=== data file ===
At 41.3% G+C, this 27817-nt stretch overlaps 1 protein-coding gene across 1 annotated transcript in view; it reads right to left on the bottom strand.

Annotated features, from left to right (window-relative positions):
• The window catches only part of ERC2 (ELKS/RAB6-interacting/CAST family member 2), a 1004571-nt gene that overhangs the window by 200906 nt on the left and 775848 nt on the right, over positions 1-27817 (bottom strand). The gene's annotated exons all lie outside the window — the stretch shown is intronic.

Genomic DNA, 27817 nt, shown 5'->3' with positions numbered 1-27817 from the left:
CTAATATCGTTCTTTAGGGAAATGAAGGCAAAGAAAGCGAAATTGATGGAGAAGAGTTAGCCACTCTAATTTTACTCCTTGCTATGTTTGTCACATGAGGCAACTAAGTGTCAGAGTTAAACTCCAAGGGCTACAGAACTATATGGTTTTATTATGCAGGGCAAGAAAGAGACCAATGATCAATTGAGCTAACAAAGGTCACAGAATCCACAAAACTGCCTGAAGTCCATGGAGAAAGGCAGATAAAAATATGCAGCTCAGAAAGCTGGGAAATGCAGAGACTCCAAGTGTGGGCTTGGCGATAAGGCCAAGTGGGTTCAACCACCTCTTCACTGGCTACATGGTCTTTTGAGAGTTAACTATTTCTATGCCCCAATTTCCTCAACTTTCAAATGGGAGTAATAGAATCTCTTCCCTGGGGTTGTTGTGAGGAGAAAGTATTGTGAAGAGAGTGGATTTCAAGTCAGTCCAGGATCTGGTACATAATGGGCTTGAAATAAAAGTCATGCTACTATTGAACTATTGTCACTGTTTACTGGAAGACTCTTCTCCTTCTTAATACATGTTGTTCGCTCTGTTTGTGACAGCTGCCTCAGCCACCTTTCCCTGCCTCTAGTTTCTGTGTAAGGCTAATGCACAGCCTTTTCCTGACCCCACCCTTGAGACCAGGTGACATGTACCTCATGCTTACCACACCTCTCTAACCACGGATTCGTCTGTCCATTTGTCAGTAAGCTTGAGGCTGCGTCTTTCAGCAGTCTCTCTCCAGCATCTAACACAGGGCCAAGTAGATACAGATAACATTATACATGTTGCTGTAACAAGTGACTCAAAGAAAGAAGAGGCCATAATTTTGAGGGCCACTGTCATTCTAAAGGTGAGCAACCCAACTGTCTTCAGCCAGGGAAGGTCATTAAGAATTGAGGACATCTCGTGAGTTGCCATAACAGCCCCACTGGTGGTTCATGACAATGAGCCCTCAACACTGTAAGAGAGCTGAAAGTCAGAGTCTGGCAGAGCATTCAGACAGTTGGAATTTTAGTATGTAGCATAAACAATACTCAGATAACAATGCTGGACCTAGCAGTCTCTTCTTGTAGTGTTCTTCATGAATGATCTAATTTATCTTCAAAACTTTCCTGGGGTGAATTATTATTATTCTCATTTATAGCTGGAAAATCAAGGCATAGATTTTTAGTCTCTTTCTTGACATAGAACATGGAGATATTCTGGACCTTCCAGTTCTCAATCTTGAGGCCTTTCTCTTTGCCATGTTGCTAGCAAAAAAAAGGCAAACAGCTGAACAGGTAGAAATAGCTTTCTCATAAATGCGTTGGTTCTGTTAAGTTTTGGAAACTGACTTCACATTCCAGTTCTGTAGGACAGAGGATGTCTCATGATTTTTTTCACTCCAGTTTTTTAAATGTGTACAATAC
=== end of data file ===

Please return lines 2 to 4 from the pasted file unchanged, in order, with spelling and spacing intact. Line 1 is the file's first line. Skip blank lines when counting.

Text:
Annotated features, from left to right (window-relative positions):
• The window catches only part of ERC2 (ELKS/RAB6-interacting/CAST family member 2), a 1004571-nt gene that overhangs the window by 200906 nt on the left and 775848 nt on the right, over positions 1-27817 (bottom strand). The gene's annotated exons all lie outside the window — the stretch shown is intronic.

Genomic DNA, 27817 nt, shown 5'->3' with positions numbered 1-27817 from the left: